So, Id start by making a PCoA with your favorite metric on rarified data to see if there’s separation by sample type. That will help you get a feel for whether you should separate by sample type or not. Given your criteria, something like Jaccard should answer your question.
If you decide to analyze by sample type. I’d work with your data from there and filter for feature based analysis. (I would still encourage alpha and beta on the unfiltered, rarified data to check and make sure you actually have differences in the forest before yo go starting at trees.)
Second, I wanted to mention earlier, I think your filtering criteria is very stringent, possibly too stringent. Human microbiome data tends to be sparse for a lot reasons. The end result is that in a population of 100 adults, I might find my most prevelent OTU/ASV in only 80 of them, with I think a power law decrease. So, I’d recommend relaxing your filtering criteria especially in humans. I tend to have a lot of success filtering to 5-10% preference (contingent on sample size, complexity, and model.)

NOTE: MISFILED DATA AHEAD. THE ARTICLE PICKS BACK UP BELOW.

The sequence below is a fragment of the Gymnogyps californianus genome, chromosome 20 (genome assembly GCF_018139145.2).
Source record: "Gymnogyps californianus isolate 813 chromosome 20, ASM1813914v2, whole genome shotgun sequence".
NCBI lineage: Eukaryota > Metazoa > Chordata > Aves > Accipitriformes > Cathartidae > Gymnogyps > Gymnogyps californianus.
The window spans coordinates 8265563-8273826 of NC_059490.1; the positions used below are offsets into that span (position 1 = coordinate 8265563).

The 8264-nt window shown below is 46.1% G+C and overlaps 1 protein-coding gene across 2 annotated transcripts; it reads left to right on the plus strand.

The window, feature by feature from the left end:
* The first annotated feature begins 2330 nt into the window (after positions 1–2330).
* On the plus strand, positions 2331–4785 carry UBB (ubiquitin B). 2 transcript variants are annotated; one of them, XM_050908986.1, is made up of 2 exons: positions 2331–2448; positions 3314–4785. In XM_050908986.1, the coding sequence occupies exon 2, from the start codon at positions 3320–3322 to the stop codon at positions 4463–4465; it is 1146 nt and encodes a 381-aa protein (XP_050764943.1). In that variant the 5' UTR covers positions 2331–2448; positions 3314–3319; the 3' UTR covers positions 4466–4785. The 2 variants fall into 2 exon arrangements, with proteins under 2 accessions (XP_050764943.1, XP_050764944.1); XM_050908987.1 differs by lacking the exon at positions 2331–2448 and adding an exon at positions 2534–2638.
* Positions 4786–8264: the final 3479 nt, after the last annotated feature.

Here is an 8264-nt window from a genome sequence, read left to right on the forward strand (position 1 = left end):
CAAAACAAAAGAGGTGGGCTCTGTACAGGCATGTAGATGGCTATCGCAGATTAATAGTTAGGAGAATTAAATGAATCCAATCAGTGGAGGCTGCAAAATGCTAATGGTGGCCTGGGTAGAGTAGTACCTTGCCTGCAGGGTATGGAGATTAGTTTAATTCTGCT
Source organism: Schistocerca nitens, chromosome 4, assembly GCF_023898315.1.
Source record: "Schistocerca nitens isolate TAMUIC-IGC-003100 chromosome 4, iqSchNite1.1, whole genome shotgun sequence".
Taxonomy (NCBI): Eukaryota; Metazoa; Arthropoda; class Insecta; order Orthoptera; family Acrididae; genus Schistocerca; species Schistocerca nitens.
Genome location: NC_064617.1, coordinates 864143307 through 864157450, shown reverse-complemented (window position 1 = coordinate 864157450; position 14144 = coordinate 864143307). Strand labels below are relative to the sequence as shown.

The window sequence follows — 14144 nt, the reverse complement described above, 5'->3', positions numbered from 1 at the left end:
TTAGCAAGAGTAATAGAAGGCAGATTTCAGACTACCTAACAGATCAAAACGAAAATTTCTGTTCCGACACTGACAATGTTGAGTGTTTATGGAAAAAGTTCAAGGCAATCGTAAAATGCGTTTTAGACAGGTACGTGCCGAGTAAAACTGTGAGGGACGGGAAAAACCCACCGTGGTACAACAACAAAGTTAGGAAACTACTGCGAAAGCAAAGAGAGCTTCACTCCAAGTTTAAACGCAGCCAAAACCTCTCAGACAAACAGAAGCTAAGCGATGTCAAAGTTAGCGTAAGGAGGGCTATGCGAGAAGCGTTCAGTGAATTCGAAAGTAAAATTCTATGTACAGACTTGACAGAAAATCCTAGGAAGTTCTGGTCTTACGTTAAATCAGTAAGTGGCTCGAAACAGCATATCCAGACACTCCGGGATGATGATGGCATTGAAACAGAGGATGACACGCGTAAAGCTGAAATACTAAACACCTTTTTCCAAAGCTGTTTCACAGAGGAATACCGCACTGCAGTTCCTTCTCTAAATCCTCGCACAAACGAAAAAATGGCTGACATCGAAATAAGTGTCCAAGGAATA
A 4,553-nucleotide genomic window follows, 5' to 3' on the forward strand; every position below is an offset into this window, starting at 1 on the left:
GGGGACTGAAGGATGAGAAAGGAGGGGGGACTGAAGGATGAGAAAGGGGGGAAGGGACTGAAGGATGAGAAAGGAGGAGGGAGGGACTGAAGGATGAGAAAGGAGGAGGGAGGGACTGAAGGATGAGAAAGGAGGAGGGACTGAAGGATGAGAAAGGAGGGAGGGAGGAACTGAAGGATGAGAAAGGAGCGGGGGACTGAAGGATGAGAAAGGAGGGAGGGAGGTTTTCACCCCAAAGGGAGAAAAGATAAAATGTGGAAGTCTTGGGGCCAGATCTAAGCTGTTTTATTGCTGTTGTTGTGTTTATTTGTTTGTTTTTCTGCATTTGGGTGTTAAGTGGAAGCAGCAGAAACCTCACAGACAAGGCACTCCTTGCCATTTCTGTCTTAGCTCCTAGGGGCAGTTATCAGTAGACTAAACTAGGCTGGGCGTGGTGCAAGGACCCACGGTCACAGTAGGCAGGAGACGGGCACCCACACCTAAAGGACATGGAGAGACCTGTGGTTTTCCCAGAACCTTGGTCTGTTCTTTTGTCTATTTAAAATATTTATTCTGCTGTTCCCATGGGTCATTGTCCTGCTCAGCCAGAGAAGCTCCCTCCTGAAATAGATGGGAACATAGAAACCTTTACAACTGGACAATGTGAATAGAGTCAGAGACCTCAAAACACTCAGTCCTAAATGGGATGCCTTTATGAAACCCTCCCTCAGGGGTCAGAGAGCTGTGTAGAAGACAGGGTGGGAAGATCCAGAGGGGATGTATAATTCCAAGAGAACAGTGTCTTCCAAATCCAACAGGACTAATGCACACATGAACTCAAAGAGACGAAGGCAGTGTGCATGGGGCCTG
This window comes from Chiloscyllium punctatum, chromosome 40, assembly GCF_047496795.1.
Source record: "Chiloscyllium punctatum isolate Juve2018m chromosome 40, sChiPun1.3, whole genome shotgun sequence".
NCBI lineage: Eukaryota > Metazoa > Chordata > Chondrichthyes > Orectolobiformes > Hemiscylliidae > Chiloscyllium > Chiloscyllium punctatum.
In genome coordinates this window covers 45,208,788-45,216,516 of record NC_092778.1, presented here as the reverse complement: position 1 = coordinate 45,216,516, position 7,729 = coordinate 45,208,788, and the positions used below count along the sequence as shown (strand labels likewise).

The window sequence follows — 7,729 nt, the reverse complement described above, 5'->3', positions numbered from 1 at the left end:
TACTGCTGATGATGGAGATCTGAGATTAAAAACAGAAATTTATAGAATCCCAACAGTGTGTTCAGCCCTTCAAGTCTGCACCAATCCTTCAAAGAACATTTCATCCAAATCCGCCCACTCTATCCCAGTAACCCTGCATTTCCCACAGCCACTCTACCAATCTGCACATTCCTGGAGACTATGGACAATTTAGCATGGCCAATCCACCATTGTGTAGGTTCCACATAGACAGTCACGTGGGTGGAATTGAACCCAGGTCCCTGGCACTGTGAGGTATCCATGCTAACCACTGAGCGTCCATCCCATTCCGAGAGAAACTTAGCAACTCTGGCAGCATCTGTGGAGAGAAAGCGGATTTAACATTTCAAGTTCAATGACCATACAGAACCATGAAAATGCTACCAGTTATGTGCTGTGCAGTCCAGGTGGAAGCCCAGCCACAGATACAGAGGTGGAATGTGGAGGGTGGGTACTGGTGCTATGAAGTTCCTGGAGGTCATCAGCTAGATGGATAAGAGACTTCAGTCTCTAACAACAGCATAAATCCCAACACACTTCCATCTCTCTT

My rule of thumb for filtering is to check and make sure it’s okay by running a Procrustes analysis comparing a rarified distance matrix of the original data to a rarefied distance matrix of the unfiltered data. My correlation with Bray Curtis distance should be high (you want the mantel test for this, i Target about 90% or higher) and you should have decent correlation with any other metrics of interest. I like UniFrac.
So, as a quick summary, I would filter by site, but relax my filtering criteria a lot.
Finally, I apologize for mistakes, I’m on my phone and autocorrect isn’t my friend today.